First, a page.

Pair will get to participate in Junior Home Run Derby for All-Star weekend
By Chad Thornburg
Nick Storz emerged as the winner in the inaugural USA Baseball Home Run Derby on Friday, narrowly edging past Jordon Adell at the USA Baseball National Training Complex in Cary, N.C.
As the top finishers, both Storz and Adell will be among the field of eight players at the Junior Home Run Derby during MLB's All-Star Weekend next month at Petco Park in San Diego.
"It's a tremendous opportunity," Storz, an LSU commit from Brooklyn, N.Y., told USABaseball.com after the event. "It's huge. I remember watching the Home Run Derby every year and seeing the high school kids, so to be one of those kids, it's an absolute dream come true. I can't wait."
Storz is a 6-foot-6, 245-pound pitcher who hasn't even had an at-bat in the Tournament of Stars, but he only recently converted to the mound after primarily serving as a catcher in high school. He was also a Division I recruit as a tight end before giving up the gridiron to concentrate on baseball.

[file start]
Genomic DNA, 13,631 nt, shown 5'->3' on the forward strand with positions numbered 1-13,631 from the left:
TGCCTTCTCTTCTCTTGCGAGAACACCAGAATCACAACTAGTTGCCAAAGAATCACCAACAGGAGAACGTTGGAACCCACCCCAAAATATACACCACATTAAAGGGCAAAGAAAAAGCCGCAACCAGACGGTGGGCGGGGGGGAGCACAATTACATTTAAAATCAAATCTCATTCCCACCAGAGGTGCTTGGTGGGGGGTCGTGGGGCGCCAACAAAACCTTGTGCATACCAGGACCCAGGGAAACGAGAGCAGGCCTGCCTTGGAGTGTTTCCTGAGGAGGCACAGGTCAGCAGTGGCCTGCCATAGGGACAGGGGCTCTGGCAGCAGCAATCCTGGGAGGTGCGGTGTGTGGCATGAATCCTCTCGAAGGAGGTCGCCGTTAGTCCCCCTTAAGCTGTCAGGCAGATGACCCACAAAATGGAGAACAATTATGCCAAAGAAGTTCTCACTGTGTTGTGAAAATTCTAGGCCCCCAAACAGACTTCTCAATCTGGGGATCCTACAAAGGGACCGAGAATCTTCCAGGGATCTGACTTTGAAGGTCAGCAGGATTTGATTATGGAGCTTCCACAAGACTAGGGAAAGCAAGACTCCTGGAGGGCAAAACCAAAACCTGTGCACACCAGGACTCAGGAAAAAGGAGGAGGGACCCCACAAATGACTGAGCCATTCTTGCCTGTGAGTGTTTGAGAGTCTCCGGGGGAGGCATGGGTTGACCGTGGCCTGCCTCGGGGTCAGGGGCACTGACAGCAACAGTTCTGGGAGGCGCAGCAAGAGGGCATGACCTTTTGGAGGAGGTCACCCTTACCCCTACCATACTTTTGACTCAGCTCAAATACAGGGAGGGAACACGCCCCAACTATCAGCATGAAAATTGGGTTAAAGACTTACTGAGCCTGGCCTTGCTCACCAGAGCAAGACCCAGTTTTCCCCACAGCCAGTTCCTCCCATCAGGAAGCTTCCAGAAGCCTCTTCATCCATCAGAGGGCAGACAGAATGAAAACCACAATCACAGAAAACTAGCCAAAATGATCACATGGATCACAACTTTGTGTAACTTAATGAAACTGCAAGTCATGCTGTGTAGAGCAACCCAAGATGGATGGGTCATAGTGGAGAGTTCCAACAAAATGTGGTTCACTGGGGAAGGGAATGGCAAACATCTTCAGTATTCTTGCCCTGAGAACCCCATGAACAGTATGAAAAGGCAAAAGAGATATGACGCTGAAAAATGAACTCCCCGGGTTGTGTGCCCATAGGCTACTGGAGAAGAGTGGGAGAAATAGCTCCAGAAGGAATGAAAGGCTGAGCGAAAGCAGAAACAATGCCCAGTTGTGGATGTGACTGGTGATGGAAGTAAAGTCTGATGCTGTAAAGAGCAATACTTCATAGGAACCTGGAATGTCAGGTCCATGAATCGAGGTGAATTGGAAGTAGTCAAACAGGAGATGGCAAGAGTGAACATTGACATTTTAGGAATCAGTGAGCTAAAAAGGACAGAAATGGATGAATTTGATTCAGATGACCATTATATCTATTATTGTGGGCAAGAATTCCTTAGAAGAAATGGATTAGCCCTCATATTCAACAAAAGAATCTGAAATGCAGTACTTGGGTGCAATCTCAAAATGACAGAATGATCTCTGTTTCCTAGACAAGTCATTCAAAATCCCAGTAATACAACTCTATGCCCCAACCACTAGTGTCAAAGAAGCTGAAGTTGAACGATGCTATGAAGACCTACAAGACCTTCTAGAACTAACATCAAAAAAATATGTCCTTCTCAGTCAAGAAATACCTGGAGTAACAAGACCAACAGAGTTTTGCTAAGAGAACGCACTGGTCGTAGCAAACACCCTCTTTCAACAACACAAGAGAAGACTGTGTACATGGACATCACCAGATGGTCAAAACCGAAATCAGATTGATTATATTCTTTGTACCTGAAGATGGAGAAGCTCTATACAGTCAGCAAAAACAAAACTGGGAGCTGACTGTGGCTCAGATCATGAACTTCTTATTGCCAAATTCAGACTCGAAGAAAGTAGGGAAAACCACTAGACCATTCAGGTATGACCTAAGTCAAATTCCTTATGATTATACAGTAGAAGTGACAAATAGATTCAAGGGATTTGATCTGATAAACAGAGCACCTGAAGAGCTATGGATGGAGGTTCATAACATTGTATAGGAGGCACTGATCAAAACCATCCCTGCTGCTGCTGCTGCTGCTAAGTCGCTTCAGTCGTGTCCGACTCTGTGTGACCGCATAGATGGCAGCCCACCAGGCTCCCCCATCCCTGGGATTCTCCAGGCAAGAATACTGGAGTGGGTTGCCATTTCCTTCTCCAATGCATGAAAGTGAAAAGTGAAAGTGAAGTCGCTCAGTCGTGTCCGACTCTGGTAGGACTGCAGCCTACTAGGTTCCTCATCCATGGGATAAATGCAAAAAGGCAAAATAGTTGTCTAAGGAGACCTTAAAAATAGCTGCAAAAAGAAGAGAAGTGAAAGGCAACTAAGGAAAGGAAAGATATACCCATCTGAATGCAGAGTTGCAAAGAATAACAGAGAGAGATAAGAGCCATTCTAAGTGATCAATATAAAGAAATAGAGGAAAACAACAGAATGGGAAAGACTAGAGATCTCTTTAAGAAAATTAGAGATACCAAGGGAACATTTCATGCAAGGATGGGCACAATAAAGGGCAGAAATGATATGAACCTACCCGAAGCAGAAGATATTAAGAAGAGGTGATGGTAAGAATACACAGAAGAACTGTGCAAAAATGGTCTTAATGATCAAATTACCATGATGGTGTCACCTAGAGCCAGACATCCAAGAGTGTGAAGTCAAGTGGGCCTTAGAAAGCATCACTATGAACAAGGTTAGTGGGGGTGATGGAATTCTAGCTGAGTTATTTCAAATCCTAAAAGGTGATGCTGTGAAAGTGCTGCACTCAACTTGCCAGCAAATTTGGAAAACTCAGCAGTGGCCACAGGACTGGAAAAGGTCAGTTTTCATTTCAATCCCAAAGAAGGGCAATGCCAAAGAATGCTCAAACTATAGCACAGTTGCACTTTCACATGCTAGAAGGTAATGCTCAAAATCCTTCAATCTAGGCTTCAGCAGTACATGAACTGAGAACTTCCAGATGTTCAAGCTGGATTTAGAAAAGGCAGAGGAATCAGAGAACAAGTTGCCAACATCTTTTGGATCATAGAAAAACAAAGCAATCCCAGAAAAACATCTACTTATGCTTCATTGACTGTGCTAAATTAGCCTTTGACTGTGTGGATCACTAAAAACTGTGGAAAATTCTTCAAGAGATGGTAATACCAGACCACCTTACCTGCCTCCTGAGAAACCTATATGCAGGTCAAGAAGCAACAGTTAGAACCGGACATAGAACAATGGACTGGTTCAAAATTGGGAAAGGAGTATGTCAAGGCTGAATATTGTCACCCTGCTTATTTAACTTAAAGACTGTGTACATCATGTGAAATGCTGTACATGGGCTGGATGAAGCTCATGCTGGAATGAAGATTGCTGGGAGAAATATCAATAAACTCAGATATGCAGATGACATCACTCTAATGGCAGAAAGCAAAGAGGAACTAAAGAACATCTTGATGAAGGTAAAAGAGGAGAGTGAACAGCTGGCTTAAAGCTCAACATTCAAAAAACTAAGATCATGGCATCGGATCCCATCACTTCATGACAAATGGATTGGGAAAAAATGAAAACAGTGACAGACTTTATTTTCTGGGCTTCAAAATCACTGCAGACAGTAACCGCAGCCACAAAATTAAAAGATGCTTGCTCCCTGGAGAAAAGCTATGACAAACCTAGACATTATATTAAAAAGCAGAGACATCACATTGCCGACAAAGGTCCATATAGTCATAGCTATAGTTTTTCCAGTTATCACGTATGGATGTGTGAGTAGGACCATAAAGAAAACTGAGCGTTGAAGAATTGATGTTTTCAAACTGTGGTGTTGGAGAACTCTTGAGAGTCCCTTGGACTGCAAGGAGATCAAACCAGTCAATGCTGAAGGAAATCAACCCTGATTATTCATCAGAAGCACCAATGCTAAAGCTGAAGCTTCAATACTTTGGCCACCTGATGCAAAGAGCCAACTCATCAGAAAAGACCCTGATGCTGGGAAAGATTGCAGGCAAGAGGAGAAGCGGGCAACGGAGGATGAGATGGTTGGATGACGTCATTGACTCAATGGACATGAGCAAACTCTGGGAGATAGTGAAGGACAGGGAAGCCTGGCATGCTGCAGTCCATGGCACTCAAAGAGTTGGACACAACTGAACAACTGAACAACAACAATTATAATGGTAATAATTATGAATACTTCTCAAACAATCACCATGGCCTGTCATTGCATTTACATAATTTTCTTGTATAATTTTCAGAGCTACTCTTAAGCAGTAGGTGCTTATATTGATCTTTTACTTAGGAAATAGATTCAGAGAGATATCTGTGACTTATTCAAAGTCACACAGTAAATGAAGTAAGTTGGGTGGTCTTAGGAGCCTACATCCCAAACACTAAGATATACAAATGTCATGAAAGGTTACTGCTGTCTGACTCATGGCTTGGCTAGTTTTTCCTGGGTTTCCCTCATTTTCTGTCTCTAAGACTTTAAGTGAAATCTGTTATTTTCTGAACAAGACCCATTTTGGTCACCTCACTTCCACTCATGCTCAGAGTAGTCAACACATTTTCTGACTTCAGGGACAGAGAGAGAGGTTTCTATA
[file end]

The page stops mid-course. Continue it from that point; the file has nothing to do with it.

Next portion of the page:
"I mean, I just gotta show 'em that pitchers can hit a little bit," Storz said.
Adell is a two-way player from Prospect, Ky. who is committed to Louisville. The 6-foot-3, 198-pound pitcher/outfielder said he was happy to see how he handled being in the spotlight.
"It's an honor to be out here for USA, and to be out with the kids and having such a great time tonight," said Adell. "Being able to come out here under pressure, it's awesome for me to come out here and know that I can do that."
Friday's event featured 24 players -- eight of the top 18U hitters and 16 players from the USA Futures Invitational. They were divided into two teams, with the Red squad defeating Blue, 17-15. Tampa Bay-native Aiden Miller, 12, led the way with five home runs in the team competition.
"Just stay short to the ball, and it's like I do it in the game," Miller told USABaseball.com. "Just drive it."
In the individual portion, Storz and Adell each hit two home runs in the first round. Storz pulled ahead with six in the final round, while Adell hit five.
"The first time, I kind of let the nerves get to me a little bit," Storz told USABaseball.com. "I was getting under it, but the second time I just tried to keep it simple and do it like I do every time I hit, and that was really it."
Chad Thornburg is a reporter for MLB.com. This story was not subject to the approval of Major League Baseball or its clubs.